Three eagles caught my attention within moments of arriving on Haida Gwaii last Thursday, signalling the strong spirit of things to come over the next four days. I was able to catch only a few images. Capturing an eagle’s elegant flight proved impossible.
Capturing the movement of Spirit proves impossible as well. The best we can do is watch and wait for it, gasp at its power when seen, and attest to its reality undaunted by inadequate words and images.
Just as I cannot capture the beauty and power of an eagle’s flight, I cannot adequately describe the powerful ways in which Spirit moved on Haida Gwaii last weekend. I’d like, though, to offer a few words and images from those times when I gasped at Spirit’s power during this extraordinary gathering of the BC Native Ministries Council with Prince Rupert Presbytery and BC Conference youth.
- A traditional Haida dinner at the home of Roberta Olson “Keenawii,” with stories and descriptions of varied seafood dishes, accompanied by traditional teaching, drumming, and singing.
- Youth and young adult leaders, Aboriginal and non-Aboriginal, from across BC Conference enjoying their time together and offering wisdom to BC Conference President Dan Chambers and me during and following a visit with them to the stunning Kaay Llnagaay Haida Heritage Centre.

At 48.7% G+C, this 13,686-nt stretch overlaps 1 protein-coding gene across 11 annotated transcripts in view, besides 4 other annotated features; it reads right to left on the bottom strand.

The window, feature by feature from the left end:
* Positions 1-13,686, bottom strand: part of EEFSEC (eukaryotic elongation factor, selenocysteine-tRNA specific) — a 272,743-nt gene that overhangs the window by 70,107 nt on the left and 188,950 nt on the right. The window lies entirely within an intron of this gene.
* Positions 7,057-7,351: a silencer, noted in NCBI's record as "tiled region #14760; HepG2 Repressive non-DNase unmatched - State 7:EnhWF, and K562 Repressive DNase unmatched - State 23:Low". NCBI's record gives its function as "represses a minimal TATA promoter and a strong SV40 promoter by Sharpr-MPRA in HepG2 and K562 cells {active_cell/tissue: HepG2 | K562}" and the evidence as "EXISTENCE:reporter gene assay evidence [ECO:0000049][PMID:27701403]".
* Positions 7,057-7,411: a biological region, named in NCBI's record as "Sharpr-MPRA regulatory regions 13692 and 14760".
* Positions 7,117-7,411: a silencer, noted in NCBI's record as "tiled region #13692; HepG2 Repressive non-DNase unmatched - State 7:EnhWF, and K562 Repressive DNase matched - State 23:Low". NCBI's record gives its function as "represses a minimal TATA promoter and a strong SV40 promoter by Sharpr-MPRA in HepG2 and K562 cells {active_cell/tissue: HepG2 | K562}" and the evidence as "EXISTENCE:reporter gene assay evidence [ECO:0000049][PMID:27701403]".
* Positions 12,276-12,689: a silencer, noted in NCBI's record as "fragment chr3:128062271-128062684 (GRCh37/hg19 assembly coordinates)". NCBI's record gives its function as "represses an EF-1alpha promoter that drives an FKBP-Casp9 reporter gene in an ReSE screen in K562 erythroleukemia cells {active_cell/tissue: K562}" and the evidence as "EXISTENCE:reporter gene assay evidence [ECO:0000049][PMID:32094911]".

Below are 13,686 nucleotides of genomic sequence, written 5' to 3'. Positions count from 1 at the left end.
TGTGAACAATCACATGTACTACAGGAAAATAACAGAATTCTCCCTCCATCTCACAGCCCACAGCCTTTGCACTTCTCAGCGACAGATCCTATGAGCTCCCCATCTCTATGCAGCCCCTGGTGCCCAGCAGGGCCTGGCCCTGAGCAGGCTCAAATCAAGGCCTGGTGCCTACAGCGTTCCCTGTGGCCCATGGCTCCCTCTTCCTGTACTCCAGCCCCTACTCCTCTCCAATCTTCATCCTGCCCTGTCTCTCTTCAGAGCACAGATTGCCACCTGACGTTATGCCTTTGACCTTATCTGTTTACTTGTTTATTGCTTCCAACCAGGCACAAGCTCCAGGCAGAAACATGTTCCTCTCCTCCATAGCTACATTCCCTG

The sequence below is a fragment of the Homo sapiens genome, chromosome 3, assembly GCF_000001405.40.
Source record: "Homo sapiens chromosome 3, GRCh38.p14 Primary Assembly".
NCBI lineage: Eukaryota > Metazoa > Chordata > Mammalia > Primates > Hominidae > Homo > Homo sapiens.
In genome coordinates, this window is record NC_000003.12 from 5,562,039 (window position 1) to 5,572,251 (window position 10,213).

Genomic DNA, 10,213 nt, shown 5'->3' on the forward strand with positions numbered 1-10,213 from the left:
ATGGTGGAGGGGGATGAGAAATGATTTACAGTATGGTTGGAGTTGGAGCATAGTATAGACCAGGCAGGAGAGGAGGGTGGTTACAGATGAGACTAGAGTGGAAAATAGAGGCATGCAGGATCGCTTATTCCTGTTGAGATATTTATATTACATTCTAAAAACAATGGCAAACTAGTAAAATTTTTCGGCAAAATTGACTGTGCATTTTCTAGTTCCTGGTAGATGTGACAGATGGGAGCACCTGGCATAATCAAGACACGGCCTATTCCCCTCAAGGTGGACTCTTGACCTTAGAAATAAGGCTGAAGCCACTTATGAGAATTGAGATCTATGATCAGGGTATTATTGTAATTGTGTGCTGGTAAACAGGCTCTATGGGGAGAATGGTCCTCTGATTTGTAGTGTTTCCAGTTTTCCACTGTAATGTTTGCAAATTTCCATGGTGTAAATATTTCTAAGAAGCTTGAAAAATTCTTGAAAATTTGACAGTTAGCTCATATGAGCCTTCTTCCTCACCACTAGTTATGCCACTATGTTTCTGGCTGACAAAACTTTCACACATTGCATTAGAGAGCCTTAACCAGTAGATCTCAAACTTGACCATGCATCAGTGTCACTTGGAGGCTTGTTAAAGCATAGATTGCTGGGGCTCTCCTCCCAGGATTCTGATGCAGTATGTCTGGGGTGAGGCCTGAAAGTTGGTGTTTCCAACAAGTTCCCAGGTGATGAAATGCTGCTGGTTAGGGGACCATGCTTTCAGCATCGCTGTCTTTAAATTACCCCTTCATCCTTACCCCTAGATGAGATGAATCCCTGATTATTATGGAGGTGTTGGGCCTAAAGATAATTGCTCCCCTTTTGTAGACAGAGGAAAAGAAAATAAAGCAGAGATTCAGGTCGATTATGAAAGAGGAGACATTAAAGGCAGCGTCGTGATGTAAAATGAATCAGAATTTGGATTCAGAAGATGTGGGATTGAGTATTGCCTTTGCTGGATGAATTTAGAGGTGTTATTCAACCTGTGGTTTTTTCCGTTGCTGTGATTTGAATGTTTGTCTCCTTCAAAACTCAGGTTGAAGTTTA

- An open-to-the-public conversation with the Moderator about the ocean and environment on Haida Gwaii, which made for an extraordinary gathering of stories about how the ocean is changing on the west coast, along with story-weaving about how we hope our children will tell stories about what we did to stem destruction and contribute to environmental healing and health. Hereditary chief Nang Jingwas (The One Standing Tall), also known as Russ Jones, was among those who spoke eloquently, knowledgeably, and with hope.
- Blair Galston’s “Heroes of Our Church” presentation on the history of First Nations leadership in BC Conference. Truly inspiring.
- Listening to many, many dreams for our church!
- A stunning Sunday worship service at Skidegate United Church, followed by a spectacular feast that evening organized and hosted by the Native Ministries Council, to which hereditary chiefs and others of the local First Nations community were invited. It was a humble privilege to offer The United Church of Canada’s Apology to First Nations Peoples (1986) and Apology to Former Students of United Church Indian Residential Schools, and to Their Families and Communities (1998) with BC Conference President Dan Chambers. Responses to the apologies were as expansively generous and gracious as everything else about the feast.
- Feasts hold surprises, and a lovely one on Sunday was that I was blessed with a new Gitxsan name. It means “Sister of the East” and sounds like this: Sta kaqu em Gii Gain Nic.
- The beauty of sky, sea, land, and this community of communities will keep me gasping at Spirit’s power—with inadequate words—for a long time to come.
- And on the subject of soul, community, and creation, I learned that the Haida don’t have a word for “nature.” It seems that they cannot conceive of nature as separate from anything else of life. Sometimes the very absence of a word holds a powerful teaching. Again, I gasp at Spirit’s power to catch us with new insights into God’s world and Christ’s ways.
When have you gasped at Spirit’s power lately?